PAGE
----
For opioid addicts in Michigan, online help when no doctor is near

Lisa McLaughlin: “We are seeing patients from all over the state.”

In Ann Arbor, a clinic called Workit Health has an innovative approach to addiction: Why not harness the Internet to take treatment anywhere the patient lives?

Launched in 2015 as a web-based treatment program for everything from gambling, to addiction and eating disorders, Workit Health was licensed in 2017 to provide medically assisted treatment and an intensive outpatient program for opioid addiction. In February, it was accredited by the Joint Commission, a national nonprofit health care accrediting organization. The firm also has another clinic in California.

“We are seeing patients from all over the state as they learn about us,” said Workit Health co-founder Lisa McLaughlin. “Some are driving here from the U.P.”

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McLaughlin and co-founder Robin McIntosh, both recovering addicts, said they met in California 2009 in the recovery community, eventually deciding to apply their experience to build a treatment strategy that would harness the power of technology.

At the start, it’s like more traditional addiction treatment programs. A patient meets with a physician or nurse practitioner for a basic medical intake, and in some cases to be prescribed buprenorphine, an opioid substitute that helps to reduce craving for opioids.

After that, it’s all Internet and guided self-help exercises and video support. Patients are put in touch via weekly online chats or video conferences with a counselor. Patients are also linked to online therapy groups.

In addition, patients have access to a thousand or more 5- or 10-minute exercises developed by Workit Health, geared to address issues that typically accompany addiction. That might include grief, depression, family conflict or how to deal with cravings.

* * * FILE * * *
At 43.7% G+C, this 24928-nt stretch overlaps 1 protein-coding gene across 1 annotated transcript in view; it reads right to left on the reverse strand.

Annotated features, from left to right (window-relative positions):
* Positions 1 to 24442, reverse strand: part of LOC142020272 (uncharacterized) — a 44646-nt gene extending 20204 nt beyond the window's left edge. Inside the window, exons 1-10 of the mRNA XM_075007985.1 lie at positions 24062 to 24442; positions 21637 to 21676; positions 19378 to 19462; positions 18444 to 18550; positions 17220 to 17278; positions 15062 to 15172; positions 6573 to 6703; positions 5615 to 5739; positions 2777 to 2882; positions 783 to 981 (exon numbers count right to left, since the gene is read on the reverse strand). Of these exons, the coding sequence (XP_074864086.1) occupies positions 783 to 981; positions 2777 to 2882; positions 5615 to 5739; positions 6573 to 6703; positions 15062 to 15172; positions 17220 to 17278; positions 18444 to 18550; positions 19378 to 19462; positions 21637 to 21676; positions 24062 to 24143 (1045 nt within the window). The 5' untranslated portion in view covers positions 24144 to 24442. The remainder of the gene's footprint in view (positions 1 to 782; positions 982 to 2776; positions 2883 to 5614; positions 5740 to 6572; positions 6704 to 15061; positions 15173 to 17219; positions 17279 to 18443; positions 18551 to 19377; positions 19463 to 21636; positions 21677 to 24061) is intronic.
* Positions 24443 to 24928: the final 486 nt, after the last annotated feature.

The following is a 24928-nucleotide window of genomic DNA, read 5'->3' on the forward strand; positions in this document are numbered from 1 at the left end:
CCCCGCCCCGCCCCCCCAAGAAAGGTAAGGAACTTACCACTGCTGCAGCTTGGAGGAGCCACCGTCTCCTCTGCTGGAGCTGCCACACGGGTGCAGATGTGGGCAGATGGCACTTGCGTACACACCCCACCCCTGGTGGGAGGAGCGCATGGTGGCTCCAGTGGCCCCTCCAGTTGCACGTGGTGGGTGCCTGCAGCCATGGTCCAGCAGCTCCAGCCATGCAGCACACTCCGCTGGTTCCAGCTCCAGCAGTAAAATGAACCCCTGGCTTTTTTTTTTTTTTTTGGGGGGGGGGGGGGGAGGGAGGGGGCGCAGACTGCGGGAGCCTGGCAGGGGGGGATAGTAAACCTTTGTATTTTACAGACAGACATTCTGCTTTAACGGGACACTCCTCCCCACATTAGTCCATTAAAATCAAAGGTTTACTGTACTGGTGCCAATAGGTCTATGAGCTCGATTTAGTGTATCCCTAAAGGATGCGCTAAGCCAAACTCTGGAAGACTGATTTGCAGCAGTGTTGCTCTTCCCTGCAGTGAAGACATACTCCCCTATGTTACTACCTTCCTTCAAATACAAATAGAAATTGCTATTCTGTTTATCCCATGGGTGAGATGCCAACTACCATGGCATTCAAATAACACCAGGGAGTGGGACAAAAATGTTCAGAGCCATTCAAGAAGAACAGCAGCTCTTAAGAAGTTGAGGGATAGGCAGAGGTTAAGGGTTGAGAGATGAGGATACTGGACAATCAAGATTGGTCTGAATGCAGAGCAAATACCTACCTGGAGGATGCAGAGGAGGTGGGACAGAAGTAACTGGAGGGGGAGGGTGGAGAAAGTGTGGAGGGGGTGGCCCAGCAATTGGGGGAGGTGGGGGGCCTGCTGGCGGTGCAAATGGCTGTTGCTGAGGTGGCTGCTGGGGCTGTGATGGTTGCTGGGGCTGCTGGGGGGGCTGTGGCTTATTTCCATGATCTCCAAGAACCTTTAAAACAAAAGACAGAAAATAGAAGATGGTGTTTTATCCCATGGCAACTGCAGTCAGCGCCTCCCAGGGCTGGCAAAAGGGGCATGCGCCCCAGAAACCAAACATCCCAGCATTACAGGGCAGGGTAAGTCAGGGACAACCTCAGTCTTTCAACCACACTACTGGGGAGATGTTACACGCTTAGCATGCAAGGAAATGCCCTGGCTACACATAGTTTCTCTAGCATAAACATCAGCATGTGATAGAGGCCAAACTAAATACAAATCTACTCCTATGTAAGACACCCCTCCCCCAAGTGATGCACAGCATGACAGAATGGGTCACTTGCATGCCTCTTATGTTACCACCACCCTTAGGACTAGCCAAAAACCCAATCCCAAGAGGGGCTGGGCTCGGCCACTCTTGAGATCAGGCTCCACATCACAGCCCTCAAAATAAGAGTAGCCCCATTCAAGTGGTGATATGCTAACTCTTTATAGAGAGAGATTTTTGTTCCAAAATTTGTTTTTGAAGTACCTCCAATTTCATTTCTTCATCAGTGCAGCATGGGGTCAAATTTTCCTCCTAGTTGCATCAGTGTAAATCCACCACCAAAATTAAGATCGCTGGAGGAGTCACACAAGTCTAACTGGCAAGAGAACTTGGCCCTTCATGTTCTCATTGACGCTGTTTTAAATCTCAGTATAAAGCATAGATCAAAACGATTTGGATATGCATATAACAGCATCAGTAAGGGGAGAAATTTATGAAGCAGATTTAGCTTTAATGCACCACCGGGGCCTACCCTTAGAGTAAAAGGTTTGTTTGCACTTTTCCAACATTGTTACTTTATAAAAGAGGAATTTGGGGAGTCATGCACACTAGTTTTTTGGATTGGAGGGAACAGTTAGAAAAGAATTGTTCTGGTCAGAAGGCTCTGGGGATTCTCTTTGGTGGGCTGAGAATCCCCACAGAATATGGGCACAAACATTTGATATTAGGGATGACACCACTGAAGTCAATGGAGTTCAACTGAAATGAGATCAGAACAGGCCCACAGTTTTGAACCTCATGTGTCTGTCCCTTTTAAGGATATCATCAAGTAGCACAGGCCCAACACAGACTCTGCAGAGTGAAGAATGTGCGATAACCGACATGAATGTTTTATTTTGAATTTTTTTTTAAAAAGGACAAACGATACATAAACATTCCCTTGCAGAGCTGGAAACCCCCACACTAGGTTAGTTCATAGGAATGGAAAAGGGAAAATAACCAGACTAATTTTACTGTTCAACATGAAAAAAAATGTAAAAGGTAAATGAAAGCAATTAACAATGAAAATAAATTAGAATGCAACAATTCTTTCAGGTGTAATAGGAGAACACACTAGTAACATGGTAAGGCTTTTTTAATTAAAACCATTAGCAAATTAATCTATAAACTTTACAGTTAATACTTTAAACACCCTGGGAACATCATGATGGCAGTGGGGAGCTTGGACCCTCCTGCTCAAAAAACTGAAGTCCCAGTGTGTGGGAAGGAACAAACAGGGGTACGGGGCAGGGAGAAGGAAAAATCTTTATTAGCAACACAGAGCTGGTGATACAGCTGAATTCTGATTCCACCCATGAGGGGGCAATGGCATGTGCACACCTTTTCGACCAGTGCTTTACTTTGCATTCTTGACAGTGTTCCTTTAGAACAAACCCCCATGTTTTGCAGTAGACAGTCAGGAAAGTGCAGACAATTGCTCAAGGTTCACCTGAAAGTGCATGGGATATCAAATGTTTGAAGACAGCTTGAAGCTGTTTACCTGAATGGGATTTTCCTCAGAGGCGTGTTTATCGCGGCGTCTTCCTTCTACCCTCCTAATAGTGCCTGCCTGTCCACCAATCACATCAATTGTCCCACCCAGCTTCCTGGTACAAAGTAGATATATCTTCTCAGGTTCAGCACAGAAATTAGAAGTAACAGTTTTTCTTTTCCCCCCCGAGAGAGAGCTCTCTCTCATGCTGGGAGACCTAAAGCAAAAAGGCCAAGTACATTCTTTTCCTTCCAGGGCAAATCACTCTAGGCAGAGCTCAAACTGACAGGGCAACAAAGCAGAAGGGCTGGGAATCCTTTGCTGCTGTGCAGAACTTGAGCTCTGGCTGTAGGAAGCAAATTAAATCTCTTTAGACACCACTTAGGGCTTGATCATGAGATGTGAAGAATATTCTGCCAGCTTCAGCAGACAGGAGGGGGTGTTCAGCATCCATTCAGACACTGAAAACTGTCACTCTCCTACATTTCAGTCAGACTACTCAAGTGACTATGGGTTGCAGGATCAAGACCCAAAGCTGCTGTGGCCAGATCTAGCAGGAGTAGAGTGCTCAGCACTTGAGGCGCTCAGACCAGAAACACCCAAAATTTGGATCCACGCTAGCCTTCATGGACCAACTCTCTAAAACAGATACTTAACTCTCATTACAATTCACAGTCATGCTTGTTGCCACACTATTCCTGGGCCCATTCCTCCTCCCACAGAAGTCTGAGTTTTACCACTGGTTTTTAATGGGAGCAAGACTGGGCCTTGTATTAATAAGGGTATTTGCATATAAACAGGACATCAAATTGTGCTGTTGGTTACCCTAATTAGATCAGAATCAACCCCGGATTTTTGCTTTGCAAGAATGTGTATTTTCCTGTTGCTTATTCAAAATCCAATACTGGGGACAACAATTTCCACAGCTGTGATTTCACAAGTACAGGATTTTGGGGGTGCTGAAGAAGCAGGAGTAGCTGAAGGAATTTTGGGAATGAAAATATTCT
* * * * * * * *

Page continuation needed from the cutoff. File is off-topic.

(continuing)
Many are interactive. One, called, “Nixing Risky Business,” walks the patient through a series of questions and strategies related to choices about addiction. Another, “Mindset Lockdown,” poses a series of concrete steps clients can take to reduce the chances of relapse.

In follow-up contacts, the counselor reviews with the patient how they respond to the interactive portions of the exercise. The program accepts insurance and says it has a sliding-scale payment system for patients without insurance.  

Zain Ismael, a senior consultant with the Henry Ford Health System who is familiar with Workit Health said “the technology piece is huge. This gives them an element of support so the people can begin getting help in the privacy of their home. They don’t have to change their entire day.”

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Ismael said that Workit has the potential to fill a treatment void in places in Michigan where patients may not be near physicians qualified to prescribe buprenorphine. A state official with the Department of Health and Human Services told Bridge Magazine such a shortage exists in the northern Lower Peninsula and UP.

“You can potentially connect with people anywhere they have a Wi-Fi connection. It allows them to scale up and serve more people,” Ismail said.

Ismail added that the co-founders understand what works in addiction recovery, because they’ve been through it themselves.

“They are unbelievably positive because they understand the process so well. They are able to bring their lived experience that informs how their program is run.”

A Muskegon resident who asked to be identified as Jessie said Workit has been just what he needed. “It has been amazing,” he said.

Jessie said he turned to Workit for an opioid addiction he had been wrestling with since 2012, when he was prescribed opioids for a series of injuries. That led to a drug abuse pattern he was unable to kick.

“I was clean for a while. But then I relapsed.”

He entered Workit in September, after learning about the program when he posted a dark Facebook message about his predicament. In addition to his buprenorphine prescription, he said he finds the self-guided support exercises  helpful.

“I can do them when I have a few free minutes at home. Especially with the counselor sending me things that might be helpful – it really helps me target the main issues with addiction.”

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